BMW’s future lies in customer service, says sales Chief

The customer is always right, Service with a smile and other nauseating clichés all apply to BMW’s plan to stay on top.

In an interview with Auto News, Ian Robertson, the head of sales and marketing for BMW and responsible for sales channels across the entire group, shared how the automaker will further improve their customers’ experience and innovate their brand strategy.

BMW’s-future-lies-in-customer-service,-says-sales-Chief

Some of the revealing highlights of the interview include the company’s plan to mix up their customer service staff into a good blend of sales people and Product Geniuses (we hope Apple are contacting their lawyers as they read this) so customers can get the facts and an informed deal rather than just a hard sell. Robertson also wants to revolutionise the ease in which someone can buy a vehicle from stock. Currently the process can take hours – as anyone who has ever bought a car from a showroom can testify to – but it is their intention, according to Robertson, to “cut this down to 45 minutes, which means really reducing all the non-value-added processes within that: financing, pre-delivery inspection.”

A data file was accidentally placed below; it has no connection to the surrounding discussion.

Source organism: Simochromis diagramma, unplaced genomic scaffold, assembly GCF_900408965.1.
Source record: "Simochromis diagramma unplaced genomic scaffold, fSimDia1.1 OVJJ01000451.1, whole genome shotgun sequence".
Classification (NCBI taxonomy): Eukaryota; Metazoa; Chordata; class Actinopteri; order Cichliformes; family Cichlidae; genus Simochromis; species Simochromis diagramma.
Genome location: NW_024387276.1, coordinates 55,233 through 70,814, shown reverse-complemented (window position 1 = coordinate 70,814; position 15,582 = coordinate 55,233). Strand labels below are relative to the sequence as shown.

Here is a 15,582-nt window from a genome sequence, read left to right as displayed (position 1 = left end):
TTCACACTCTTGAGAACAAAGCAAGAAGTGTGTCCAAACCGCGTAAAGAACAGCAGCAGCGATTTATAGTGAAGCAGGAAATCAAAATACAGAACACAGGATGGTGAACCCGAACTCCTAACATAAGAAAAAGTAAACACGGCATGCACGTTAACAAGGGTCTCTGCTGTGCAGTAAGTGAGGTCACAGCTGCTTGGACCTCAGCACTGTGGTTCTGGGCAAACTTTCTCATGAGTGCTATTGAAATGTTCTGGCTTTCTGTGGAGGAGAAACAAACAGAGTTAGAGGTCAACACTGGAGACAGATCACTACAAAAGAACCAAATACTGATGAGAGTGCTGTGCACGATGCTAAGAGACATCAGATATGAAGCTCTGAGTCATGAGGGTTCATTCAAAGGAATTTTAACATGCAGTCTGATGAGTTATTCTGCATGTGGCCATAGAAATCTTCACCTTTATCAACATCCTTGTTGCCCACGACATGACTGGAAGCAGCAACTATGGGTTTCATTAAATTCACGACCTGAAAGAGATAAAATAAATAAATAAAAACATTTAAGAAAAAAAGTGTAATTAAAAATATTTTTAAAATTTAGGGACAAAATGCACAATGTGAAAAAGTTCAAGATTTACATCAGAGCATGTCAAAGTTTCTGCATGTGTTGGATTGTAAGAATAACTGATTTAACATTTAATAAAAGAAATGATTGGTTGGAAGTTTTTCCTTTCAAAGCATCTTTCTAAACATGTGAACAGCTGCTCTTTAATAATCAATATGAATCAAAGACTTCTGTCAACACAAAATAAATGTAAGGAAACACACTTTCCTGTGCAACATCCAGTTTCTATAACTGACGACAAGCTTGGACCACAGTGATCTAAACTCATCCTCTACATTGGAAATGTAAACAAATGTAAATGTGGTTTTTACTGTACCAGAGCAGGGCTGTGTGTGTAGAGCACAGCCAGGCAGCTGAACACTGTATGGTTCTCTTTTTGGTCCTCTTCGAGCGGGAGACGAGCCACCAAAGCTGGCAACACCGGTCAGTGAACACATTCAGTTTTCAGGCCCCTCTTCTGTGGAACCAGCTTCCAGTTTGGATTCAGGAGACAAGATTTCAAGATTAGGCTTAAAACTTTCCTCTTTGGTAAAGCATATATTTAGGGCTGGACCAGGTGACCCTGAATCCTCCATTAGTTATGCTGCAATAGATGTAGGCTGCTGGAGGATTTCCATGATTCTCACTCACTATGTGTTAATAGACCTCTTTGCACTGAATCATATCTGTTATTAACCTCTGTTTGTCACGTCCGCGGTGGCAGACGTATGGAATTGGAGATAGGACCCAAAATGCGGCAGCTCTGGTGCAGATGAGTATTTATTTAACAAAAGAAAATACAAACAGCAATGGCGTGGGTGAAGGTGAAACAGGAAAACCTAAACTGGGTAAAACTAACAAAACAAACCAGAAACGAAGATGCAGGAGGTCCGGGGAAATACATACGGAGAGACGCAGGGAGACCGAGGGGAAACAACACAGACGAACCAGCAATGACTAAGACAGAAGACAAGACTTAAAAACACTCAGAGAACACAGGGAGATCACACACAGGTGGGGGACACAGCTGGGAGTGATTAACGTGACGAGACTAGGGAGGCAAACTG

Robertson went on to say that the way forward is “a more integrated approach [that] will help those dealers who are already doing a great job do even better, while focusing the opportunities for others to reach their full potential. We want to take the risk out of poor performance, and I have to say that most of the dealers are on board with this philosophy. We launched a program in the UK last year to completely revamp our entire online environment. Pretty much every single UK dealer is now on the back end of the system, so people can interact with a real person until 10 p.m., every day. Within 10 minutes a customer can place an order for a car 24 hours a day, seven days a week and well over 100 customers have done so in the first weeks of operation.”

So for this particular carmaker, they know success doesn’t just come in the form of their cars. People might drive cars, but good customer service drives up business.